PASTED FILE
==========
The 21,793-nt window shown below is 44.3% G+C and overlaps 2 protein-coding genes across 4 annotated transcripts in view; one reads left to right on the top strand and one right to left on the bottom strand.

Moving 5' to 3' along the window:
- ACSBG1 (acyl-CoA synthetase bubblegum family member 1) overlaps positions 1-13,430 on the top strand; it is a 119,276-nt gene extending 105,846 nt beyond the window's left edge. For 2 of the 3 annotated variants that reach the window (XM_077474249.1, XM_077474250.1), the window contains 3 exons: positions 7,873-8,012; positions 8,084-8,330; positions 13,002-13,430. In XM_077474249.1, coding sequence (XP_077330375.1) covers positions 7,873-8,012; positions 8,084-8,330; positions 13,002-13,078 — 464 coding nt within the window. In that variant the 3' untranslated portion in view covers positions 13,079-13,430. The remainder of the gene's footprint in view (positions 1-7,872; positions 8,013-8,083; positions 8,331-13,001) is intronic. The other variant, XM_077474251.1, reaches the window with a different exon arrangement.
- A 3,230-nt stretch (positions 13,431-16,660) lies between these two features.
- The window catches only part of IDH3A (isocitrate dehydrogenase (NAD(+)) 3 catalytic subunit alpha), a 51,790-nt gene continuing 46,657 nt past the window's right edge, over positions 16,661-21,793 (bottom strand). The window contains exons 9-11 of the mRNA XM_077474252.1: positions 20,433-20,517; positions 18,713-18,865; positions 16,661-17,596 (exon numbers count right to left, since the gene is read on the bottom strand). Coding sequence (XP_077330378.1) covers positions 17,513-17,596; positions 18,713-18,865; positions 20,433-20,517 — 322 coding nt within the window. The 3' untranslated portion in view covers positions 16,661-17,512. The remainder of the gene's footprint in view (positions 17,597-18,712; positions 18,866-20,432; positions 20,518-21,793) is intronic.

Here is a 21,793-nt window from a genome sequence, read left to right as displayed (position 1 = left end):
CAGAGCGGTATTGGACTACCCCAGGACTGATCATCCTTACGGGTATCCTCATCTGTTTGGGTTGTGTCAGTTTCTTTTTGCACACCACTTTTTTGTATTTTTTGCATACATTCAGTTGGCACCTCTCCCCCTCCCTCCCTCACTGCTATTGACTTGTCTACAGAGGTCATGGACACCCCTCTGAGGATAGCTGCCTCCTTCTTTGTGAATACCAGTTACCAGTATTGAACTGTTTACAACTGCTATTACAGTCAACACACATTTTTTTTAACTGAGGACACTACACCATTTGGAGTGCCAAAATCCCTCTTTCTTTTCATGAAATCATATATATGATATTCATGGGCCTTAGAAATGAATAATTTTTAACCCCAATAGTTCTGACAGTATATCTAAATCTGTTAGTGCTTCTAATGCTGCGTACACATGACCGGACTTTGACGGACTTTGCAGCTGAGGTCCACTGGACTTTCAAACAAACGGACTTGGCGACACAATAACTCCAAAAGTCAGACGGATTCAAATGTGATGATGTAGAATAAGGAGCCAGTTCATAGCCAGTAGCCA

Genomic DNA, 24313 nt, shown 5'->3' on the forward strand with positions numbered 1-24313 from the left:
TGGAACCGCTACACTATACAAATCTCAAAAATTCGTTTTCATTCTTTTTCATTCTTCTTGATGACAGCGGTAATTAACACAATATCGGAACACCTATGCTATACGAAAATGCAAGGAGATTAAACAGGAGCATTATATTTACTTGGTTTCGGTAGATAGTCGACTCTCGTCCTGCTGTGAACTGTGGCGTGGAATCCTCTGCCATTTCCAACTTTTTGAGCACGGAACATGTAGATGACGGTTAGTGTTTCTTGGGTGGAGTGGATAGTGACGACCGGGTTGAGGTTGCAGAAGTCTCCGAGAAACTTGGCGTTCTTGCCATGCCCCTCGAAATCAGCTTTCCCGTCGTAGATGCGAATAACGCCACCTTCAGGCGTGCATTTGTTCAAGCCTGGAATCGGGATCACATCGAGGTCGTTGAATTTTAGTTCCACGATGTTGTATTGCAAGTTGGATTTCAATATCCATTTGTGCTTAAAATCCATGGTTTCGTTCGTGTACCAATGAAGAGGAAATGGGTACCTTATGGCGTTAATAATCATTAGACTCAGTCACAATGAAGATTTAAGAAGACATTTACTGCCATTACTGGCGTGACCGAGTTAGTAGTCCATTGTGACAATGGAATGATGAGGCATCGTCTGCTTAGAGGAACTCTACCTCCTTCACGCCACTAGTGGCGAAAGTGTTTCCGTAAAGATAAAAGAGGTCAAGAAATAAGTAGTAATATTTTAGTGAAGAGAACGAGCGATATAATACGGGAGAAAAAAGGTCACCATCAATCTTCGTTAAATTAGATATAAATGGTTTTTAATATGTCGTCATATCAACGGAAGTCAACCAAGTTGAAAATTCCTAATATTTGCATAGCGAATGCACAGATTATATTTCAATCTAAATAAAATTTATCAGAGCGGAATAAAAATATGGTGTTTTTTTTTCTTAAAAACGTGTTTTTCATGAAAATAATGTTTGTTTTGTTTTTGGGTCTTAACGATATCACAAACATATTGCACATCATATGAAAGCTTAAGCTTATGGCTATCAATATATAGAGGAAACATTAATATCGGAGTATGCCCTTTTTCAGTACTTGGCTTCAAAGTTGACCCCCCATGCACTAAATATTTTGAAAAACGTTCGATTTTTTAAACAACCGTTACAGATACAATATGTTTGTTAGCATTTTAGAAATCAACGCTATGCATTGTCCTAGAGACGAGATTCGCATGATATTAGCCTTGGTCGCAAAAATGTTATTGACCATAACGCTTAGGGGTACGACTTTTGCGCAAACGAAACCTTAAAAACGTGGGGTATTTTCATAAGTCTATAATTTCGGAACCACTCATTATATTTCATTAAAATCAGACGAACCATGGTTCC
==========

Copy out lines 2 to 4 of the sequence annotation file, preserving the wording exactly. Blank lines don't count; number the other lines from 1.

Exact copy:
Moving 5' to 3' along the window:
- ACSBG1 (acyl-CoA synthetase bubblegum family member 1) overlaps positions 1-13,430 on the top strand; it is a 119,276-nt gene extending 105,846 nt beyond the window's left edge. For 2 of the 3 annotated variants that reach the window (XM_077474249.1, XM_077474250.1), the window contains 3 exons: positions 7,873-8,012; positions 8,084-8,330; positions 13,002-13,430. In XM_077474249.1, coding sequence (XP_077330375.1) covers positions 7,873-8,012; positions 8,084-8,330; positions 13,002-13,078 — 464 coding nt within the window. In that variant the 3' untranslated portion in view covers positions 13,079-13,430. The remainder of the gene's footprint in view (positions 1-7,872; positions 8,013-8,083; positions 8,331-13,001) is intronic. The other variant, XM_077474251.1, reaches the window with a different exon arrangement.
- A 3,230-nt stretch (positions 13,431-16,660) lies between these two features.